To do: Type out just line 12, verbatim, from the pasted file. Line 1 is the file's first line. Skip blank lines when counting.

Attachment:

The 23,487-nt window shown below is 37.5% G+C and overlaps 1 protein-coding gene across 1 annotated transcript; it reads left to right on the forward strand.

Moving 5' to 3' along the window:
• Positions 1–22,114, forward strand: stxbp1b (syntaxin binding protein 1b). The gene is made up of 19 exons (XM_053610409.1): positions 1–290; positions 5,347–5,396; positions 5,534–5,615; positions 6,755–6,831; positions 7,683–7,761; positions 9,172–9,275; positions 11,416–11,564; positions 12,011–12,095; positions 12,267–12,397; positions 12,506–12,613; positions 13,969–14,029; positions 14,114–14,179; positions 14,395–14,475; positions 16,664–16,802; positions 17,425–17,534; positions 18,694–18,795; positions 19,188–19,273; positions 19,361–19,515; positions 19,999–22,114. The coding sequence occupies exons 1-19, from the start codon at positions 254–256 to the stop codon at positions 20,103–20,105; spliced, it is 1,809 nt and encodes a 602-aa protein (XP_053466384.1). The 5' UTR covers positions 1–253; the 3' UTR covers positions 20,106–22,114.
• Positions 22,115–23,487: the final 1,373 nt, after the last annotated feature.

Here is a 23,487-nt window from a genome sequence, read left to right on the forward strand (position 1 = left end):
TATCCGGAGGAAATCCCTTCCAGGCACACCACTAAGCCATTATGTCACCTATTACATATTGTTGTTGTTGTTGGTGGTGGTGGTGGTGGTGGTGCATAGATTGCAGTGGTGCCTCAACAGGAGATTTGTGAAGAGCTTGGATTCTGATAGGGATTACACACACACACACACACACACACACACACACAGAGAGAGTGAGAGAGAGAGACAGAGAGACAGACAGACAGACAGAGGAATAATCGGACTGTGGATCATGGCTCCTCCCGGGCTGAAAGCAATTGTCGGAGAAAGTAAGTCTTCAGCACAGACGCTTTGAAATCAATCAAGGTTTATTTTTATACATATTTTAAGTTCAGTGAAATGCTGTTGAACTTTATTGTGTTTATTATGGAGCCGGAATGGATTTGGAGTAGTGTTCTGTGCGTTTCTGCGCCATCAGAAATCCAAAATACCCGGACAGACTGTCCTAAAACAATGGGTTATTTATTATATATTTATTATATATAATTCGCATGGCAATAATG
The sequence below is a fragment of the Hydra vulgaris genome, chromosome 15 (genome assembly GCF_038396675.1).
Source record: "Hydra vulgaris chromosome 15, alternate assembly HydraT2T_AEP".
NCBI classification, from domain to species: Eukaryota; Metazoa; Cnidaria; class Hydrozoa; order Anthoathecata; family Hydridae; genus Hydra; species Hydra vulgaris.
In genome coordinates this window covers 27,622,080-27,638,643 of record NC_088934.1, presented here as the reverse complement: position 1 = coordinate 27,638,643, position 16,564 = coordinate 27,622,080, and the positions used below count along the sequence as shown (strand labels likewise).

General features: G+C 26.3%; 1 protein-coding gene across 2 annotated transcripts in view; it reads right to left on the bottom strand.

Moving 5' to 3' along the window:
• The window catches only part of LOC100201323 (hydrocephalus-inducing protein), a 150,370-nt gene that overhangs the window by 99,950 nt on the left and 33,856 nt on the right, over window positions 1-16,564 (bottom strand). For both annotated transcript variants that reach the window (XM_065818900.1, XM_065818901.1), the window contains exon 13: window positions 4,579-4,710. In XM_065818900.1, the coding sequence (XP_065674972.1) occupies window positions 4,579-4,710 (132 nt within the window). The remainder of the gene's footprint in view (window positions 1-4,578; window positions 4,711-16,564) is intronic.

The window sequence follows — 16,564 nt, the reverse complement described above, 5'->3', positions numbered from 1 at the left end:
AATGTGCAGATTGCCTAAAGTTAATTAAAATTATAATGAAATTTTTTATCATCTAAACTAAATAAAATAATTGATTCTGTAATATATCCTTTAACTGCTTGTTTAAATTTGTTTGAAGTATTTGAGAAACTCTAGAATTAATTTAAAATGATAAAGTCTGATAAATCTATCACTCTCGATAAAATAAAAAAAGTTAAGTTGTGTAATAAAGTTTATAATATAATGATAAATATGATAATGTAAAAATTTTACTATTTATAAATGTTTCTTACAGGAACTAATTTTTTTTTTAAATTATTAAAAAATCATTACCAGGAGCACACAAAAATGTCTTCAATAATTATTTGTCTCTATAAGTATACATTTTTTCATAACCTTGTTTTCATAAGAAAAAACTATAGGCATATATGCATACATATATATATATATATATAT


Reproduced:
Moving 5' to 3' along the window: